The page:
If a Twitter message is compelling and interesting enough, users might republish that tweet — commonly known as retweeting. A retweet is like having someone forward your email, and retweets generally enchange the perceived value of the content.
When you ask someone to retweet your content, you are effectively asking them to endorse and share the content with their followers. It’s very much having them forward an e-mail.
http://www.retweetist.com/ is a website that monitors retweets.
There are several forms of retweet that are commonly used. Most commonly, “retweet @username”, “RT @username” or “via @username”, before or after the retweeted message. The @ mark is a common convention used to refer to a twitter user account, when used before the user name.
Less than one-fifth of 1 percent of retweets get over 100 retweets. Getting into that 1 percentile is an art and a science.
More than 95 percent of all initial retweets get fewer than five people retweeting in turn. There is an even smaller percentage of tweets that get retweeted more than 20 times and an even smaller percentage that get retweeted more than 100 times. If you get 100 people to retweet your original content post, you have hit what can be considered a home run.
- You don’t use the word ‘please.’ If you want help, you need to ask nicely. Use pls RT or please RT or please retweet.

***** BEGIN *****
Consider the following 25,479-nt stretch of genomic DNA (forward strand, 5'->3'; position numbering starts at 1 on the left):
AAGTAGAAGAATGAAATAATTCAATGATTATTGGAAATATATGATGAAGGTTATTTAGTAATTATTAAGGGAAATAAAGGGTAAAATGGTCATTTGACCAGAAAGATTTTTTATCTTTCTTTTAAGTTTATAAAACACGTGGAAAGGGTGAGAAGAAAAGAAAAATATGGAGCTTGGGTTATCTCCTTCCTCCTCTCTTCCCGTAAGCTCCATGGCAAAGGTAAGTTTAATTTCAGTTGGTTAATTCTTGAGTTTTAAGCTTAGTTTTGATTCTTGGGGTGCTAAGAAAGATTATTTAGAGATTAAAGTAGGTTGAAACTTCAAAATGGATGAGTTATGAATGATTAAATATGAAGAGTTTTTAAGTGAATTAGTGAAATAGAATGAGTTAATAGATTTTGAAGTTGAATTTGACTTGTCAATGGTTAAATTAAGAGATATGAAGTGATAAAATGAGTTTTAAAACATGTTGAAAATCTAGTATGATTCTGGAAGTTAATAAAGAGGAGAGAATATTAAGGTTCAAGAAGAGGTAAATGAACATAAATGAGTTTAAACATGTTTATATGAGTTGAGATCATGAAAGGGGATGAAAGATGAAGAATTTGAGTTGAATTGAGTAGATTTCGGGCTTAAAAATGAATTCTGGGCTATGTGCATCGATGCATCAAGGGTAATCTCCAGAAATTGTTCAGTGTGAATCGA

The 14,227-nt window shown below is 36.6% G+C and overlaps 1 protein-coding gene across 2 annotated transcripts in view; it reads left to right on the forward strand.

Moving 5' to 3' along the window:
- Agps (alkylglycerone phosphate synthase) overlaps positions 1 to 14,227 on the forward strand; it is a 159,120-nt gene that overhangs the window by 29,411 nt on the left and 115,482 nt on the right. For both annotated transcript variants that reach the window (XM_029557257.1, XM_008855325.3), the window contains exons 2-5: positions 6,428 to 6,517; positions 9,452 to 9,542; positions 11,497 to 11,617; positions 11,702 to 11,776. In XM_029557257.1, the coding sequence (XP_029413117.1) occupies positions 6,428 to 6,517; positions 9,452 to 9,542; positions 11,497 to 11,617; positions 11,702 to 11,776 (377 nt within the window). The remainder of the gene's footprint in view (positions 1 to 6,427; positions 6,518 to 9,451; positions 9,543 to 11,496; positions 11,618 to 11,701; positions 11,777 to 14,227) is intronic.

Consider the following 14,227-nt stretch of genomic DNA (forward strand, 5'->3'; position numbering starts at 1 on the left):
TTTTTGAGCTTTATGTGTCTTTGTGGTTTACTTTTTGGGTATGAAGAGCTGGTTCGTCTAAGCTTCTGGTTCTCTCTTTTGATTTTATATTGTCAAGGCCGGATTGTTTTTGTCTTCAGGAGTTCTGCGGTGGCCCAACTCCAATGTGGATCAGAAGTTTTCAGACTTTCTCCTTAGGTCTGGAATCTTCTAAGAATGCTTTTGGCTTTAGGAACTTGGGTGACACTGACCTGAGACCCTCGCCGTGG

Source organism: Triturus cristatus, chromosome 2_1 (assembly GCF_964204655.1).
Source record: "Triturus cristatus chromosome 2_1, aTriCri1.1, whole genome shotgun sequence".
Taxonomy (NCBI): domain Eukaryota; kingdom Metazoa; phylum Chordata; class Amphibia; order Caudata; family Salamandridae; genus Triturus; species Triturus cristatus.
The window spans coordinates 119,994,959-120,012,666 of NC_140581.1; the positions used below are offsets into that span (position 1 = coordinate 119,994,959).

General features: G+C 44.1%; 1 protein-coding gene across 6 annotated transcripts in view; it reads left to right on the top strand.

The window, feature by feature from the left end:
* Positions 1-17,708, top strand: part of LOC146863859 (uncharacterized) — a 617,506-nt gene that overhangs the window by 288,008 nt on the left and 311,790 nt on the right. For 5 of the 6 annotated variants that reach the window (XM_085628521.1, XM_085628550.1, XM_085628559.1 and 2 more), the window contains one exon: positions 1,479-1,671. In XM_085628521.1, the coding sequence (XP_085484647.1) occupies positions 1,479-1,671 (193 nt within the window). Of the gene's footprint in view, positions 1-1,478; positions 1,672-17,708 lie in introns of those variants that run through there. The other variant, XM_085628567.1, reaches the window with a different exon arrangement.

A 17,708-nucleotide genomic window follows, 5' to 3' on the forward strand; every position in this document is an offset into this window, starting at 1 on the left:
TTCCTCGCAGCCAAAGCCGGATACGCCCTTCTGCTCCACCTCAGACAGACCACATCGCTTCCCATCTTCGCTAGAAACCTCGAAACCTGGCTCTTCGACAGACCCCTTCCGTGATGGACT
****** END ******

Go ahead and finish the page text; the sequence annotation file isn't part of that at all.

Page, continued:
- You use up all 140 characters. Leave at least 12 to 20 extra characters so that when people move your content through the retweet cycle there is room for another name or two to be added to the tweet.
- Your headlines are not compelling enough. Carefully craft your messaging so that it has a “headline” that allows people to immediately understand the content and value.
- You don’t have a call-to-action request. Tell people what you need or want them to do specifically and concisely.
- Your URL is too long. Use a link shortening service such as www.bit.lywhich allows tracking of everyone who retweets.
- You just don’t have the network size to get people to engage: Your network might be too small for the retweet to gain critical traction or people tend to ignore your tweets.
- You ask people to retweet too often. Build up some karma points by sharing great content; then you can ask for the retweet.
- You do not publicly and/or privately thank the peoplethat retweeted the content. People enjoy ego strokes and recognition. This is crucial in a social network such as Twitter.
- You only ask for retweets when it primarily benefits you or your business. In social networks, you get out what you put in. Give people lots of great content that is not self-serving, so that when you ask for a retweet they are more likely to respond favorably to your retweet request.
- You don’t have a tribe of loyal followers that you built a relationship with. Creating relationships with the people that you interact with is critical; they will want to help you and will readily retweet.
- Your content lacks relevance. The content needs to be interesting to your target market in order for it to spread.
- Your brand is not respected within the Twitter eco-system. You need to have your communication channel flowing and have a bit of history associated with your Twitter account.